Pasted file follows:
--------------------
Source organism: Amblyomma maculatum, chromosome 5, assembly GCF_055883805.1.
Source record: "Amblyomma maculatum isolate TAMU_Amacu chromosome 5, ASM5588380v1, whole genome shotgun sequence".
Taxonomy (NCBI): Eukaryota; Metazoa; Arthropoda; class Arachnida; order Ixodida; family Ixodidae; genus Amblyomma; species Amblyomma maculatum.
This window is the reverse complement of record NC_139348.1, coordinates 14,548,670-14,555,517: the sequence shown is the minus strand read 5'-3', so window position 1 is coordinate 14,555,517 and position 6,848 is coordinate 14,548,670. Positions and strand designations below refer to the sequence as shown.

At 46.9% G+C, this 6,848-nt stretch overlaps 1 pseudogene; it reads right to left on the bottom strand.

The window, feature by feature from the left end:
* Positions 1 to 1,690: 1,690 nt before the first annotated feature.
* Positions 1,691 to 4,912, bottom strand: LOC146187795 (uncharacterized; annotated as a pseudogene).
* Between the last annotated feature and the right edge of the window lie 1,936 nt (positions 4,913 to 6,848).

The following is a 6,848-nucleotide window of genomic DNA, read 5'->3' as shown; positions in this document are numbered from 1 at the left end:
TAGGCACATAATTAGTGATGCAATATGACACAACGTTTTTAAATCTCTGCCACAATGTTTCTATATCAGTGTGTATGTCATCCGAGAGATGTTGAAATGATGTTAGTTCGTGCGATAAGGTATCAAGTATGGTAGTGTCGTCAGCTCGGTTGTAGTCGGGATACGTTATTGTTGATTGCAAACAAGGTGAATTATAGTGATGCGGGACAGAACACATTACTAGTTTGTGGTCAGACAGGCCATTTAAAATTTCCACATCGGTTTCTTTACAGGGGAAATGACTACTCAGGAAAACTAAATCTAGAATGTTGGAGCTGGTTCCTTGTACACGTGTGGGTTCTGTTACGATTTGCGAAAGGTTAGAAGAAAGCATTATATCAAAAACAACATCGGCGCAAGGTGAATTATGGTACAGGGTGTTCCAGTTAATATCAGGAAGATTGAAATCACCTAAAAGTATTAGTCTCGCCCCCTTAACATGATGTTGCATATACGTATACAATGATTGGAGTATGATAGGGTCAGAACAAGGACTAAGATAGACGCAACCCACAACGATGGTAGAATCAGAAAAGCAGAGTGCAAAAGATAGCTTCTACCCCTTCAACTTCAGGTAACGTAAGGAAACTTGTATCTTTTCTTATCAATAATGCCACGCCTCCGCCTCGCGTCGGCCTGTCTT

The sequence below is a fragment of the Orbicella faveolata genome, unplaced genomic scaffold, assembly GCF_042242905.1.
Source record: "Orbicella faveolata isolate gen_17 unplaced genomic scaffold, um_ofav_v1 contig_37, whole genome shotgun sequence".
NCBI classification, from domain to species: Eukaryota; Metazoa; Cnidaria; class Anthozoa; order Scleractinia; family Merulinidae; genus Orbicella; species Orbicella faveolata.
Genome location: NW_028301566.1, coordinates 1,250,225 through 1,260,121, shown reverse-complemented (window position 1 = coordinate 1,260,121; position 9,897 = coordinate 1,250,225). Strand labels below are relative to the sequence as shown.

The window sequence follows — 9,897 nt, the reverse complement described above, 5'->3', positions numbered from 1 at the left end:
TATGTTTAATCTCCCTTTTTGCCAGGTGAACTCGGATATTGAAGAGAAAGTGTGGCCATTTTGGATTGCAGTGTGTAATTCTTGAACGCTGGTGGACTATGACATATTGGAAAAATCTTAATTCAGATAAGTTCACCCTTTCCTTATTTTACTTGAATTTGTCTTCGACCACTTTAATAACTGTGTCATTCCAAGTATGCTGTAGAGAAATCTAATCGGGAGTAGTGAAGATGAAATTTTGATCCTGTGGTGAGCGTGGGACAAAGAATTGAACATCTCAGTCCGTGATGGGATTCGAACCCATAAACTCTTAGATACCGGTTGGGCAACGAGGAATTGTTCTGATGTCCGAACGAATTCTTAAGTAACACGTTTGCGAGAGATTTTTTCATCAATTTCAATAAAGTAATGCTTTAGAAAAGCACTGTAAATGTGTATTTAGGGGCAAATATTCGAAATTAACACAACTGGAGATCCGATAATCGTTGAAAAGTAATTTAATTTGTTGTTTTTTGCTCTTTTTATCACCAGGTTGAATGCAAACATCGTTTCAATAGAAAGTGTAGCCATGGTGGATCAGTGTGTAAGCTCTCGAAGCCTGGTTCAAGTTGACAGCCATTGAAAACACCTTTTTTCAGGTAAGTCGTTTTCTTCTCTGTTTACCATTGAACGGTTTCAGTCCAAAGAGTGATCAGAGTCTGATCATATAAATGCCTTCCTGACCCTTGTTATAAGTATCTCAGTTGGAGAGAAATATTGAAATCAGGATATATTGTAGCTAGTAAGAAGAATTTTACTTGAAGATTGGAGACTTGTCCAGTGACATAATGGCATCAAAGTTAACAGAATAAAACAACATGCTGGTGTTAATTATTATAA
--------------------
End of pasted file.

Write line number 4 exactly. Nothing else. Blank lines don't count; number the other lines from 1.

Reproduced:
This window is the reverse complement of record NC_139348.1, coordinates 14,548,670-14,555,517: the sequence shown is the minus strand read 5'-3', so window position 1 is coordinate 14,555,517 and position 6,848 is coordinate 14,548,670. Positions and strand designations below refer to the sequence as shown.